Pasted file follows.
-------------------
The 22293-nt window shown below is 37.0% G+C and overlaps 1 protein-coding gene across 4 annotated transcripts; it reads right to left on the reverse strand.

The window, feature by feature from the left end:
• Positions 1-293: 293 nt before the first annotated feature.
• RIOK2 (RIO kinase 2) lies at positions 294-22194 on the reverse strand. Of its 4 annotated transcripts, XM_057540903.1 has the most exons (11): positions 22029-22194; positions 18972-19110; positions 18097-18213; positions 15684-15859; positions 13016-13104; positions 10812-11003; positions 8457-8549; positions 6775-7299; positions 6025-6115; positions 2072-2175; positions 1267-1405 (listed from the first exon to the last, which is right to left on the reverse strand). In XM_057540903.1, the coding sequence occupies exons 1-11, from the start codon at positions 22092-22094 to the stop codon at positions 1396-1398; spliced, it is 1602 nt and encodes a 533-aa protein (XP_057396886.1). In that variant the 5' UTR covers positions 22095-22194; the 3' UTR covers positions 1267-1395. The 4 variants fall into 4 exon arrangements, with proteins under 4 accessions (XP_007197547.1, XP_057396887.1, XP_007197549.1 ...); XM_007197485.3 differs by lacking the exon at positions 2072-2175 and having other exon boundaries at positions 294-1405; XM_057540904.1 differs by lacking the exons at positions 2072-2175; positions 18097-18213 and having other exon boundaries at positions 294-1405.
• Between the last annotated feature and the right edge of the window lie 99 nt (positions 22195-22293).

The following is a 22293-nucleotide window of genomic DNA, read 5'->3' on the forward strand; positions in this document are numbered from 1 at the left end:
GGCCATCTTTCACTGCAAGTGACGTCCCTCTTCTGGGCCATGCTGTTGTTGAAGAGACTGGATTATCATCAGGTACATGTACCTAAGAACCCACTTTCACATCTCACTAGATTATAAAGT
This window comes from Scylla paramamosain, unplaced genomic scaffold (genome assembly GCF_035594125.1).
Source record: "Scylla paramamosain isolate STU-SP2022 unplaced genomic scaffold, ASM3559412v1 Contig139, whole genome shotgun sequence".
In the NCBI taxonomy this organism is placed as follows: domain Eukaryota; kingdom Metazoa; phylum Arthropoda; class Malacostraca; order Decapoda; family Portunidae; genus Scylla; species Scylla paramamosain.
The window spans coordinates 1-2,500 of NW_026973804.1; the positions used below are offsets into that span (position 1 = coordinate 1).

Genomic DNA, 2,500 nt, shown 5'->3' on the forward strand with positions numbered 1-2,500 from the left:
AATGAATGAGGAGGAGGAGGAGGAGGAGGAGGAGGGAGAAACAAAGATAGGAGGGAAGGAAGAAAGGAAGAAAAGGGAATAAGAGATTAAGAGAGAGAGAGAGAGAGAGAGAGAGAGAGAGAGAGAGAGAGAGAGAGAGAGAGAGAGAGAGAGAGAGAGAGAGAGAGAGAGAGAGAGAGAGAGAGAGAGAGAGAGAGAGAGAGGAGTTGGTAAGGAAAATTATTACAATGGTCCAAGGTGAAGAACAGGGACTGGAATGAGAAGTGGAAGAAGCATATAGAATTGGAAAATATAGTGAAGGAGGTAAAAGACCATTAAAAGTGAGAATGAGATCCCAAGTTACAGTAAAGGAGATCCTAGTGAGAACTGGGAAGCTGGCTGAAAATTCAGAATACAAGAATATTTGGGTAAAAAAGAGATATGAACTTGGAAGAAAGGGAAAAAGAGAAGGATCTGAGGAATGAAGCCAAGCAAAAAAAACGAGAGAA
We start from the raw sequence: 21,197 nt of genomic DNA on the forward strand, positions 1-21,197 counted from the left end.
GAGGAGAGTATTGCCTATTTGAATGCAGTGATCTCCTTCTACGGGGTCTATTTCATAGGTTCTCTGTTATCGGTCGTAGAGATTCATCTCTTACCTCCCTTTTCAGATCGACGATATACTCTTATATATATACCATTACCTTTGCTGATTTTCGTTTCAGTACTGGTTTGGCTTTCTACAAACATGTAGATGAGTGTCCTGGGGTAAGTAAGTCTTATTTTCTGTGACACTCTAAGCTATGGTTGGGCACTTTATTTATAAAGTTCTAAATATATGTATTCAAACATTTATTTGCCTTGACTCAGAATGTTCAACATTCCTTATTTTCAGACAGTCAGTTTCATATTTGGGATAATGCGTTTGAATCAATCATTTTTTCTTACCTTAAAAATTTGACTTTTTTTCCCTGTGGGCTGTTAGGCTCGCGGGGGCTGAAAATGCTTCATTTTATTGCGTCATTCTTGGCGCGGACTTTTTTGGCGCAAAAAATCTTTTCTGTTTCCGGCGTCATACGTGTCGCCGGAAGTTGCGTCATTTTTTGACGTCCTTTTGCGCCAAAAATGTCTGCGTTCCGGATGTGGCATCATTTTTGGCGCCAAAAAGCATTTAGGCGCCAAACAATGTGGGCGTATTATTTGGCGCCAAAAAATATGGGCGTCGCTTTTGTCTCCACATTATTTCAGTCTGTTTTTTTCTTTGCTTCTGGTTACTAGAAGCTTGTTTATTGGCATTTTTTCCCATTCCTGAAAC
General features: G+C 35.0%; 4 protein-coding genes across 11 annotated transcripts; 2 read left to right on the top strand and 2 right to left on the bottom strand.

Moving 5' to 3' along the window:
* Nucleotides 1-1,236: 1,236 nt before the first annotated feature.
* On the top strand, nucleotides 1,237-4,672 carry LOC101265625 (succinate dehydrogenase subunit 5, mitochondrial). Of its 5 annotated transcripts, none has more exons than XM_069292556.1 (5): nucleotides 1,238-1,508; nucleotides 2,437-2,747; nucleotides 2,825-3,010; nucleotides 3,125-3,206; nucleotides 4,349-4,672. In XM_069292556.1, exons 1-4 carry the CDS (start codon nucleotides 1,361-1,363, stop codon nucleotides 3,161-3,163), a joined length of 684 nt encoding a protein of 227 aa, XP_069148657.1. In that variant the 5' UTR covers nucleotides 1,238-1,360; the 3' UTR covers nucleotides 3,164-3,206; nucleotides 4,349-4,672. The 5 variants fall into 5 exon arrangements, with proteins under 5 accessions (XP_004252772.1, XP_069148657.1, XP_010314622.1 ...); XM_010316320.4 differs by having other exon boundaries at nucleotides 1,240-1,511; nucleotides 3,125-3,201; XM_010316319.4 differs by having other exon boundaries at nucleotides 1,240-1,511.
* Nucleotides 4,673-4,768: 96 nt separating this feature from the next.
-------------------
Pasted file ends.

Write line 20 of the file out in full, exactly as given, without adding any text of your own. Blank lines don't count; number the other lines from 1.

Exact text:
* Nucleotides 4,673-4,768: 96 nt separating this feature from the next.